The oratorio Dona nobis pacem dates from the early 1930s and was written as a warning against war as another World War seemed to be looming on the horizons. The texts come from the Mass, the poet Walt Whitman, the Bible, and the politician and anti-war campaigner John Bright.

The work takes its name from the concluding phrase in the invocation to the Lamb of God sung or recited during the fraction at the Eucharist:

Agnus Dei, qui tollis peccata mundi, dona nobis pacem.

Lamb of God, who takes away the sin of the world, grant us peace.

The opening and closing movements take their names from the opening and closing words of this liturgical prayer, so Vaughan Williams, in this inter-war plea for peace, opens and closes this oratorio with the Paschal invocation of Christ, pleading for the peace that he offers to a broken world.

The spires of Lichfield Cathedral seen from the gates of the Garden of Remembrance in Lichfield … the lettering on the gates says: ‘Pax 1919’ (Photograph: Patrick Comerford)

With the current war in Ukraine and the violence in Gaza, Israel and Palestine, that plea – Dona Nobis Pacem, ‘Grant us Peace’ – has a new urgency and a renewed poignancy.

The first German Zeppelin air raids hit England in January 1915. Vaughan Williams, who was then 42, enlisted in the Royal Army Medical Corps and was assigned to ambulance duties, working with the wounded on the front lines in Flanders.

After World War I, Vaughan Williams held to his belief that music was a means to preserve civilisation, even amid war. He formed a military chorus and went on to dedicate his life to teaching others to make music. He promoted a ‘United States of the World’ where ‘those will serve that universal state best who bring into the common fund something that they and they only can bring.’

His oratorio Sancta Civitas, ‘The Holy City’ (1923-1925) was filled with vision, sadness, and suffering, and the music was ahead of its time in its use of dissonance. His cantata Dona Nobis Pacem has its roots in that earlier oratorio, expressing his anguish over the worsening political situation in Europe that would lead again to war.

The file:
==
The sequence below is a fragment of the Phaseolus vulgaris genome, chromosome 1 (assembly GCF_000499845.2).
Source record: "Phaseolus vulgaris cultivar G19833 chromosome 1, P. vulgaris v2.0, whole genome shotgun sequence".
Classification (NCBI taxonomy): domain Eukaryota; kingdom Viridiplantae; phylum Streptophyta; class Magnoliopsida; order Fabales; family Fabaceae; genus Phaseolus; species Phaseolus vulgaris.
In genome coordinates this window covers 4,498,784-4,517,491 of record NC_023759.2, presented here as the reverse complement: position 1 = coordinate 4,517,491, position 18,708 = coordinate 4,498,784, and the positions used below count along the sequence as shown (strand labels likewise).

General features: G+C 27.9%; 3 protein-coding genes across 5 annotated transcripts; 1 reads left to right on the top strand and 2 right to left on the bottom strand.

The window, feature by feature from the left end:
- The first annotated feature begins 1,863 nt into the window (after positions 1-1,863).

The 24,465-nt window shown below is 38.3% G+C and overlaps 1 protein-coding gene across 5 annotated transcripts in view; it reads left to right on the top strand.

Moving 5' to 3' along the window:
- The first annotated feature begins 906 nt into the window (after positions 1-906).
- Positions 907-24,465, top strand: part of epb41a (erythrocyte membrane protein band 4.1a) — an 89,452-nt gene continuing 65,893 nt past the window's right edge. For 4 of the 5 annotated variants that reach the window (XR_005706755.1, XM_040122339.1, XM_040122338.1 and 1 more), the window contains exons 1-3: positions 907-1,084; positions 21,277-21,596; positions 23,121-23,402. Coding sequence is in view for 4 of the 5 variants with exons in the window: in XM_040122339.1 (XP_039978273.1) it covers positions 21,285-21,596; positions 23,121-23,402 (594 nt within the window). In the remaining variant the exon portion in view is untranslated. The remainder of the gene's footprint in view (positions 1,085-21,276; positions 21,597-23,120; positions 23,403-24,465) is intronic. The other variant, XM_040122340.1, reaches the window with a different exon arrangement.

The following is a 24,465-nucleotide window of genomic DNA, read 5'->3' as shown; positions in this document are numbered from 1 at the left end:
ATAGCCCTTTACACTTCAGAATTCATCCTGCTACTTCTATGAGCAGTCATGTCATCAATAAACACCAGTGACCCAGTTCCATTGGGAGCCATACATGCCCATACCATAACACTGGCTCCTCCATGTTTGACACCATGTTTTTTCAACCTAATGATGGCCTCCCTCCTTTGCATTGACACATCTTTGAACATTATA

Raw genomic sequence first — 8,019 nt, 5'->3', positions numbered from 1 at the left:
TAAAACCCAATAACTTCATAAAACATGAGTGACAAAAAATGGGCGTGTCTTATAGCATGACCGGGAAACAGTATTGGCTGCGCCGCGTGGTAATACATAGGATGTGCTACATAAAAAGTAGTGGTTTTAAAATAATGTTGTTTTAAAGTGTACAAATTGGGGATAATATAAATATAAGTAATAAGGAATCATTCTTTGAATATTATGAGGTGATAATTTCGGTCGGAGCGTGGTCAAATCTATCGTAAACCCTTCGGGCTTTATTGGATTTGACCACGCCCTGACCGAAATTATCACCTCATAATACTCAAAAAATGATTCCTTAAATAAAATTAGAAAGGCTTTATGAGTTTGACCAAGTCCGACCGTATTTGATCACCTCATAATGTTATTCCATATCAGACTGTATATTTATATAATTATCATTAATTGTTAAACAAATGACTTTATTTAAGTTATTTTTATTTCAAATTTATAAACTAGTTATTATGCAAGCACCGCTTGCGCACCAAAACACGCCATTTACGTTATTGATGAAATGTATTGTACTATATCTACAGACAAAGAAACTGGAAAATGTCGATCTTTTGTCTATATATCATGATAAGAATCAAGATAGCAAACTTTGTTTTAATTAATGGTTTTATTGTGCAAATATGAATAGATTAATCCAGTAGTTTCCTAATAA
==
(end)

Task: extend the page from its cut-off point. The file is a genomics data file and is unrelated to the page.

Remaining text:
When Vaughan Williams was invited to provide a work for the centenary of the Huddersfield Choral Society in October 1936, he remembered an unpublished setting he had composed for Walt Whitman’s ‘Dirge for Two Veterans,’ a poem in Whitman’s collection Drum Taps (1865), written at the end of the American Civil War.

He now resurrected this composition as the centrepiece of his new work, preceding it with two further poems by Whitman in Drum Taps, ‘Beat! beat! drums!’ and ‘Reconciliation.’

He prefaces this group of Whitman poems with a setting of the liturgical text, Agnus Dei, and followed it with a passage from a speech given in Parliament by John Bright in 1855 during the Crimean War: ‘The Angel of Death has been abroad throughout the land; you may almost hear the beating of his wings …’ Indeed, Vaughan Williams claimed to be the only composer ever to have set a passage from the proceedings of the House of Commons.

In the last two sections, he uses a series of Biblical passages that together express optimism for future peace.